New vehicle sales out-plunged production. Used vehicle supply already above normal amid weak sales.
By Wolf Richter for WOLF STREET.
The number of new vehicles in inventory on dealer lots rose to 1.098 million vehicles in December, the fourth month in a row of increases, and the highest inventory level since July, according to data from Cox Automotive. But inventory is still desperately short, after having collapsed by 76% from an average of 3.66 million vehicles in 2019 to just 886,000 vehicles in September, which was the low point of the year.
But inventories inched up for the wrong reason: New vehicle retail sales plunged 24% year-over-year in December, to just 1.40 million vehicles, and thereby out-plunged production that to this day is struggling with the semiconductor shortage.
There’s a circularity here. Sales were so weak because there was so little on the lot, and what customers could buy came with ridiculous prices, which depressed sales, which then allowed inventories to build a little.
The semiconductor issues are still going on. For example, Toyota announced yesterday that production at up to 12 of its plants in Japan will be halted and could cut production in January by as many as 47,000 vehicles. Other automakers are also still struggling with the shortages. And production will take far longer to return to normal than anyone expected a year ago.
For the whole year 2021, new vehicle sales plunged by 12% from 2019 and were back to 1978 levels (my charts on annual auto sales in the US total, and by major automaker going back years).
Supply of new vehicles ticked up to 35 days in December 2021, the highest since April 2021, according to Cox Automotive, which among numerous other brands owns Manheim, the largest auto auction house in the US, and vAuto, a provider of dealership inventory management software.
New vehicle supply had collapsed to just 25 days in September 2021 at the low point. About 60 days is considered healthy. In 2019, supply had averaged 90 days. The spike in supply in March and April 2020 was caused by the collapse of sales volume during the lockdowns.
Used vehicle inventory also rose for the wrong reason.
The number of used vehicles on lots of franchised and independent dealers in December rose to 2.38 million vehicles, the highest since February 2021, according to data from Cox Automotive. This was down by 17% from the average inventory in 2019 (2.88 million vehicles).
From mid-2020 through 2021, used vehicle inventories declined but never collapsed to the extent that new vehicle inventories collapsed, which makes those ridiculous price spikes for used vehicles – that people were actually paying new-vehicle prices for two-year-old vehicles with 25,000 miles on them – that much more astounding.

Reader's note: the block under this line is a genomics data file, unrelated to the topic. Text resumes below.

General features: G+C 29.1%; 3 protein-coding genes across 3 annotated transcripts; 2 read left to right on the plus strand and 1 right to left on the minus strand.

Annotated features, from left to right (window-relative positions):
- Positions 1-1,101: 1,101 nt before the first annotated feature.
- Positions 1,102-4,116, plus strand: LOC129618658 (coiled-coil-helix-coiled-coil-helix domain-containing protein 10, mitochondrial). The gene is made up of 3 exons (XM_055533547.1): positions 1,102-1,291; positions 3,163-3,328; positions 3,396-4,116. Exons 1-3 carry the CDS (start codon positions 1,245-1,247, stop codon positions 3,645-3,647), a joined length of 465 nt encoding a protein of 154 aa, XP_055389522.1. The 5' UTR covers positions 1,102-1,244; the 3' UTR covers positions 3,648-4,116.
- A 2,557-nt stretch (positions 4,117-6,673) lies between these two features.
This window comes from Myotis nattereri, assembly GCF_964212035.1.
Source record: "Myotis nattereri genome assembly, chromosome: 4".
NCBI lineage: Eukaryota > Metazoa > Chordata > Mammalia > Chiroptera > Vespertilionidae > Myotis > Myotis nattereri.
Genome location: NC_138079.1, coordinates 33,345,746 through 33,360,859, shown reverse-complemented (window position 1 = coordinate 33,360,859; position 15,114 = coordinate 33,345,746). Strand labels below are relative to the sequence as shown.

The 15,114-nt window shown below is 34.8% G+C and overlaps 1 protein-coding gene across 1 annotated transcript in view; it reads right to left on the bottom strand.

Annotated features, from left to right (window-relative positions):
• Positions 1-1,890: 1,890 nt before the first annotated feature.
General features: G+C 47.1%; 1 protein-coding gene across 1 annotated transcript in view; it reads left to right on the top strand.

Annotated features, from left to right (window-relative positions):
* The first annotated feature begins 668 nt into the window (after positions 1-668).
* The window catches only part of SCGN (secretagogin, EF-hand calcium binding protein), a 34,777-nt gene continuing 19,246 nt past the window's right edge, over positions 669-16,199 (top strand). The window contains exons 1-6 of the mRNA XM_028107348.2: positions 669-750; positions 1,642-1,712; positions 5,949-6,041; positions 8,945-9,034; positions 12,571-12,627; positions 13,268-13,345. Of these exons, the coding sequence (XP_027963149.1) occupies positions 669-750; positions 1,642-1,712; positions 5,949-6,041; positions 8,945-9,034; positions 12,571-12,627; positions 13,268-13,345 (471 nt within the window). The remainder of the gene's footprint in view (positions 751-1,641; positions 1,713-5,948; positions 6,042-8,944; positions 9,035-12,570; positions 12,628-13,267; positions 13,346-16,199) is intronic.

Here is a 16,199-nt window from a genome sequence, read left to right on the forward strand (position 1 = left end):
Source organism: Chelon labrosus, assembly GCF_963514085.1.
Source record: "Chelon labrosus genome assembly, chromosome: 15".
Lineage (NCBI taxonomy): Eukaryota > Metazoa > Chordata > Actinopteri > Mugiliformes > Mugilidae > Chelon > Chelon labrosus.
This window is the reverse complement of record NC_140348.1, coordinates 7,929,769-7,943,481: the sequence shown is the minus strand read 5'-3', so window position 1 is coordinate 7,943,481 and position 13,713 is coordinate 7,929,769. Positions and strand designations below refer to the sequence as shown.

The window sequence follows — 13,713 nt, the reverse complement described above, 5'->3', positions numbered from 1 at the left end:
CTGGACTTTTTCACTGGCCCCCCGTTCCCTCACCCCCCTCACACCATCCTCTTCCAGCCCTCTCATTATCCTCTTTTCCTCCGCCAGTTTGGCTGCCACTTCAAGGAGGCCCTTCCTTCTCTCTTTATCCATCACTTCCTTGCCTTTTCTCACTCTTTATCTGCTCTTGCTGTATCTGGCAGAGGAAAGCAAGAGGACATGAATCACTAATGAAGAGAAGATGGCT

Supply of used vehicles has been rising since the low point in March and in December hit 51 days, the highest since December 2020. In 2019, supply had averaged 48 days. So in December, supply was above average.
But for the wrong reasons too: The high supply in December 2021 was in part a function of the 5.6% drop in unit sales from December 2020:
The normal state of the auto industry is a glut.
Normally, there’s plenty of inventory perfectly lined up and gleaming on huge dealer lots. Vehicles are being advertised in every media outlet with big discounts as dealers compete with each other to get another vehicle off the lot. Sales are a day-to-day battle, and they’re all trying to move the iron.
Those are the signs of a glut, and it’s the normal condition of the auto industry. They might run out of a hot model every now and then. But these huge dealer lots are normally full of cars, and there is a lot of choice for customers, and they can shop one dealer against the next.
The industry knows how to handle a glut. And prices still rise just fine year-over-year, and dealers are making money because a glut is the normal state.
But mid-2020 through 2021 was a historic exception.
New-vehicle inventories collapsed due to the semiconductor shortage that forced automakers to cut production. The shortage of new vehicles then ricocheted into used vehicles as rental car companies, that together normally buy 2-3 million new vehicles a year, couldn’t get enough new vehicles in 2021, and so they kept their current vehicles in the fleet longer, instead of selling them, which reduced the supply to the used vehicle market.
This situation in 2021 triggered ridiculous price spikes. Dealers advertised new vehicles that were still in transit because they had nothing on the lot. In their ads, they didn’t tout discounts, but the opposite, addendum stickers of $2,000 or $10,000 or even more over MSRP. They sold two-year old used vehicles for the price of a new vehicle. Prices at wholesale auctions exploded, as dealers were aggressively bidding up prices to get inventory. The whole situation was just mind-boggling.
But new vehicle production and inventories now appear to have bottomed out, and while a long way from a full recovery, are inching up. And there is plenty of supply of used vehicles at the current rate of sales. As the production and inventory situation improves, at some point, those ridiculous price spikes that we saw in 2021 are going to be an impediment to sales as customers prove to be unwilling or unable to pay them. And then, it might be back to the times when dealers were actually making deals to move the iron.
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